Apart from living under the same roof, sharing the same genes, and being avid readers, my two younger sisters and I share few things in common. Though, I guess that’s to be expected since we’re quite far apart in age. I have 11 years on my sister Selina, and 14 years on my youngest sister, Tiffany. Due to busy schedules, our relationship is not dissimilar to the relationship between university housemates, with interactions mostly comprised of when we pass each other in the kitchen or hallway. On weekends my sisters usually hang out in their room glued to their phones and tablets for the entire day.
Two weeks ago, I decided enough was enough. With our shared common interest in reading, I decided to do a little experiment and get to know my sisters a bit better through a book swap. I proposed the idea to them, but everyone who lives with teenagers understands the ordeal of trying to get them to do anything that’s not an idea they came up with. However, after much brotherly pestering and a fair amount of waterboarding, I successfully got a booklist from each of them.
A quick glance of each list told me our tastes are far from similar and that it was going to be a great challenge. Here are the last three books I read to give you an idea of my taste: Grit, I Can’t Make This Up, and The Authenticity Principle. And here are my sisters’ recommendations:
A Silent Voice by Yoshitoki Oima
NE NE NE by Shizuku Totono, Daisuke Hagiwara
Horimiya by HERO, Daisuke Hagiwara
The Glass Castle by Jeannette Walls
Flowers for Algernon by Daniel Keyes
When looking at the books on Selina’s list, I must admit, I judged the books by their covers. I immediately assumed the three manga titles were slice-of-life reads geared towards teenage girls that I would dread reading. This proved to be true for two out of three of the titles. Luckily, I started with A Silent Voice.
A Silent Voice centres around high schooler Shoya Ishida, who tries to make amends with Shoko Nishimiya, a deaf girl who he bullied extensively in the sixth grade. This manga gracefully tackles issues of bullying, social anxiety, depression, suicide, and disability throughout its seven volume series. These heavy topics were far from what I expected my 15-year-old sister to be reading, but after finishing the series in just two days, I gained a better understanding of her reading style.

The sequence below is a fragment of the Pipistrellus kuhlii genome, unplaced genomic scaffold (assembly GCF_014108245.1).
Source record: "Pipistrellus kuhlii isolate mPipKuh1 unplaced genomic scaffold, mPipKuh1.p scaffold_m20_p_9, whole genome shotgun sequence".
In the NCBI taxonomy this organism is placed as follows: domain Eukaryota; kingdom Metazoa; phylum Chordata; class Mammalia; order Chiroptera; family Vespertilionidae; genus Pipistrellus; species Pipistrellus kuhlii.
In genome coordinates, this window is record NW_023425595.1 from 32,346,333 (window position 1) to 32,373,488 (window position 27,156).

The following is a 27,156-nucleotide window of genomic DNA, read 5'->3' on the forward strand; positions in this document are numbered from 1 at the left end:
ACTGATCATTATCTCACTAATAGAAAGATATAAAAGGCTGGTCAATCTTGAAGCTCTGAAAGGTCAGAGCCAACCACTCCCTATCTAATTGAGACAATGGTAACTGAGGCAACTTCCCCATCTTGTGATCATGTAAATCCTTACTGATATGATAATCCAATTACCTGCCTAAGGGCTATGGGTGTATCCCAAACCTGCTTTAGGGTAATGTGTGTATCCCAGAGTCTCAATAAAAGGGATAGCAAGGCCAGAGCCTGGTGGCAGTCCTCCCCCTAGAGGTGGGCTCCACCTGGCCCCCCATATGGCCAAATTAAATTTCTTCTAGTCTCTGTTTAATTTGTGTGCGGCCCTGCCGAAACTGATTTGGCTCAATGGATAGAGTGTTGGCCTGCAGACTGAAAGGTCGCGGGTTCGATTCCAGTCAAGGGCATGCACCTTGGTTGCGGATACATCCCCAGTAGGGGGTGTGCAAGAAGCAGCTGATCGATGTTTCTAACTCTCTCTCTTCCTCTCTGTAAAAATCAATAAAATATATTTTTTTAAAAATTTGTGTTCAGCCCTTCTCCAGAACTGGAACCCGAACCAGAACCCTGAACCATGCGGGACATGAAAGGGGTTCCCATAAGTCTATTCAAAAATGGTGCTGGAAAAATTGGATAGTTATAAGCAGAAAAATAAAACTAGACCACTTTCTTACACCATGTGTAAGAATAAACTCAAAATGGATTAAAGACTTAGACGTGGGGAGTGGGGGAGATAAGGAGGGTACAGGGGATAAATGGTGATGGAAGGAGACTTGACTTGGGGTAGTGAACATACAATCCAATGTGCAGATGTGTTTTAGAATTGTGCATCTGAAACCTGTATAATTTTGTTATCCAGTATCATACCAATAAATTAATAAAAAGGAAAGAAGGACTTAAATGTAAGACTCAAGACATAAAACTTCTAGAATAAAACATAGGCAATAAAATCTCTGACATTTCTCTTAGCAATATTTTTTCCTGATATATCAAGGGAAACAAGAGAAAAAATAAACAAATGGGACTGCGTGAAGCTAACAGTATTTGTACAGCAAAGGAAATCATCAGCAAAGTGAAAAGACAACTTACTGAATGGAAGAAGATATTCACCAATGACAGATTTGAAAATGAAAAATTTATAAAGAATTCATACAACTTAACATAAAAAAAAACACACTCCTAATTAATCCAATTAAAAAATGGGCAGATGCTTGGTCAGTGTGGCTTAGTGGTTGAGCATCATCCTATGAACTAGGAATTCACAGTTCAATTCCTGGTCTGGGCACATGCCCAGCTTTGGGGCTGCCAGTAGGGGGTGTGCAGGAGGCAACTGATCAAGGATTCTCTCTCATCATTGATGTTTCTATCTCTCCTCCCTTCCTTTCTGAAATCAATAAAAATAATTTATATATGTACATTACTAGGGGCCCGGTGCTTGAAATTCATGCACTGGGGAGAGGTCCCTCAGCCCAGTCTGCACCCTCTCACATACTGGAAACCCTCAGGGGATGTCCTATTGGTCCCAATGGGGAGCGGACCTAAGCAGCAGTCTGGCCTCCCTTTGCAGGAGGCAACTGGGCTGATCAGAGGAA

Though I ended up dropping NE NE NE and Horimiya, reading the first few chapters prompted me to ask Selina questions about the story, which turned into a larger conversation about where she gets reading recommendations, as well as what she reads and why.
Tool of War by Paolo Bacigalupi
The Name of the Wind by Patrick Rothfuss
The Lies of Locke Lamora by Scott Lynch
Magnus Chase and the Gods of Asgard series by Rick Riordan
The Mountain Story by Lori Lansens
From Tiffany’s list, I listened to the audiobook version of Tool of War. I jumped right in without even realizing it was the third book in a major series. Regardless, the book’s fascinating central character, Tool, a bioengineered half-man/half-beast killing machine who was able to break free from his masters’ hold, gave Tiffany and I much to discuss. Partway into our first discussion, I learned she was disappointed with the story because she thought it was in the fantasy genre, when in fact it veered more towards science fiction. She also told me she only reads books she finds in the library or books that our mother suggests she read.
I lent her my Kobo, giving her the opportunity to read books she couldn’t get at the library, either because they don’t have the title or it’s on hold. I was also able to teach her how to navigate the Science Fiction & Fantasy section at the Kobo store to help her find books that are more suited to her tastes.
Overall, reading what my sisters read helped me gain a better understanding of their personality and at what stage they are in the navigation of life. I’ve also learned not to judge a book by its cover and have become more open to recommendations. So, will I continue to read what my sisters are reading? Definitely. Expanding on your reading life is always a good thing.